Ukrainian-Polish Relations in the Context of the Memory War: A Game of Lose-Lose
Relations between Ukraine and Poland today are cooling, disturbingly. The growing differences between the two neighbors do not add to the stability of the region.
After the breakup of the Eastern Bloc, democratic Poland adhered to the so-called Giedroyc doctrine as a guiding principle for Warsaw’s relations with its eastern neighbors. A brilliant Polish intellectual and writer of the mid-twentieth century, Jerzy Giedroyc insisted that Polish freedom depended on the country’s rejecting any kind of imperial pretensions and putting an end to historical disputes with its eastern neighbors, first and foremost Ukraine.
While Giedroyc was developing his ideas about the peaceful settlement of Poland’s eastern borders during his exile in France, many intellectuals in socialist Poland and the West regarded his proposal not only as completely divorced from reality but preeminently as a betrayal of Poland’s national interest. However, after 1989 Giedroyc’s ideas were taken up by Solidarity’s intellectual leaders Adam Michnik and Jacek Kuroń, who defined the foreign policy of democratic Poland with Ukraine and the country’s other eastern neighbors. Giedroyc’s call for peaceful relations with neighbors also prompted Warsaw to create the EU’s Eastern Partnership initiative.
By 2000, the Giedroyc doctrine appeared to have become the foundation of Poland’s culture, politics, and diplomacy. The post-communist elites acknowledged that to create a strong, independent Poland and to reduce Russia’s influence would require the existence of an independent and pro-European (or at least anti-Russian) Eastern European neighborhood. Polish society started perceiving Ukrainians in a much more positive light than it had before. After success in building good relations with Ukraine, it seemed unthinkable to reject the Giedroyc doctrine.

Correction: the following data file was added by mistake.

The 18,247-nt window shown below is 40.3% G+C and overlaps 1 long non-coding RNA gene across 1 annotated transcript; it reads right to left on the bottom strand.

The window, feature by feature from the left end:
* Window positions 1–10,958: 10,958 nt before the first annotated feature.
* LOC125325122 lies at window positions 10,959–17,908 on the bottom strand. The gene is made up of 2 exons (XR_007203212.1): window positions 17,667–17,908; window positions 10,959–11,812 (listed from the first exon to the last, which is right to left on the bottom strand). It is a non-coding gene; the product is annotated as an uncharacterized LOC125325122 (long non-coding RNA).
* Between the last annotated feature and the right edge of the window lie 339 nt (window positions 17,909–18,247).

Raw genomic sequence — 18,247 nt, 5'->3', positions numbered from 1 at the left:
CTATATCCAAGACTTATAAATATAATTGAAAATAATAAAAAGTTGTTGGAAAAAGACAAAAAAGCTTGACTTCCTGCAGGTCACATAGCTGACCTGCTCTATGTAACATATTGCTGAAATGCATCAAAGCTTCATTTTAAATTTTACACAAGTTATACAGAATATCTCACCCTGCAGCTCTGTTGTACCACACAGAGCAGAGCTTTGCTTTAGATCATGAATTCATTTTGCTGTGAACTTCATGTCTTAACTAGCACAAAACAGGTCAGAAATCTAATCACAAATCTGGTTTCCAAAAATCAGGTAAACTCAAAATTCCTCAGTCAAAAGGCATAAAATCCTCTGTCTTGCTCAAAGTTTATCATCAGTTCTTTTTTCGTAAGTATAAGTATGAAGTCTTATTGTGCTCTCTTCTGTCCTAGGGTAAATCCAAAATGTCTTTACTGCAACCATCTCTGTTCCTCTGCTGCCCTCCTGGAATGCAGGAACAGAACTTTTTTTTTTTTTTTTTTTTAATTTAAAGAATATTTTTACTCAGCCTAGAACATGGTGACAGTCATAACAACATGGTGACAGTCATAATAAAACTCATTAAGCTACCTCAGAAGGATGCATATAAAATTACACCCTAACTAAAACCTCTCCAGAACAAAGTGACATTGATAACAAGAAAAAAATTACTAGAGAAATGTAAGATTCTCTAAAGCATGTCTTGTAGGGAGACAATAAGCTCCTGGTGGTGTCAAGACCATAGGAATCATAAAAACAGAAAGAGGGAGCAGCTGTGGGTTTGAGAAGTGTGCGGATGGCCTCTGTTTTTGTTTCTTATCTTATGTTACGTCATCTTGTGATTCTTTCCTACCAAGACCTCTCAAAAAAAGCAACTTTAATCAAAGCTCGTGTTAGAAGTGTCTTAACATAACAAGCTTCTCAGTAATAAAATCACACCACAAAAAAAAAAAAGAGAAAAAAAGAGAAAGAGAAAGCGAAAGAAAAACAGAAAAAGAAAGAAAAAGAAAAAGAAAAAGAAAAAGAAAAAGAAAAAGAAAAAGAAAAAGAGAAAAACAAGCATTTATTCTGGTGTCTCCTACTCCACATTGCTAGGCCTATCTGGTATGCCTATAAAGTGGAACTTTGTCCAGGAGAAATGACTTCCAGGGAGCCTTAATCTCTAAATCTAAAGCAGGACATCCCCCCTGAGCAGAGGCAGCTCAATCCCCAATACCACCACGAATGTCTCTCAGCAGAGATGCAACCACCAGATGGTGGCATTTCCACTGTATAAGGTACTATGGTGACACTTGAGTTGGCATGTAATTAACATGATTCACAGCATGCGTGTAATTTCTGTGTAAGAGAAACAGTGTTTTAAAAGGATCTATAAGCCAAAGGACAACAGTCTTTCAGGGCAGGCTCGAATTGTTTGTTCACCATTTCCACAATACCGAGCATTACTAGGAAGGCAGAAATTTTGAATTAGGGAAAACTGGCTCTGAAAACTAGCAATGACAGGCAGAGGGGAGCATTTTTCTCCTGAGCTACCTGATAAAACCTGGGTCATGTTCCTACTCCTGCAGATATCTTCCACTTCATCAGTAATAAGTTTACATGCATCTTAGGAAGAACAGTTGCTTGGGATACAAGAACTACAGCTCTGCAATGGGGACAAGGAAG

A series of bloody conflicts between Poles and Ukrainians during the twentieth century, especially the ethnic cleansing of Poles and Ukrainians in Volhynia during World War II, left deep, unhealed wounds, which have recently contributed to an uptick in animosity between the two nations.
Yet in twenty-first-century Poland, the Giedroyc doctrine began losing its status as an obvious choice for the Polish power elites. With the rise of identity- and memory-based politics in Warsaw and Kyiv, the shadow of the past has started eroding the friendship between the two neighbors. A series of bloody conflicts between Poles and Ukrainians during the twentieth century, especially the ethnic cleansing of Poles and Ukrainians in Volhynia during World War II, left deep, unhealed wounds, which have recently contributed to an uptick in animosity between the two nations.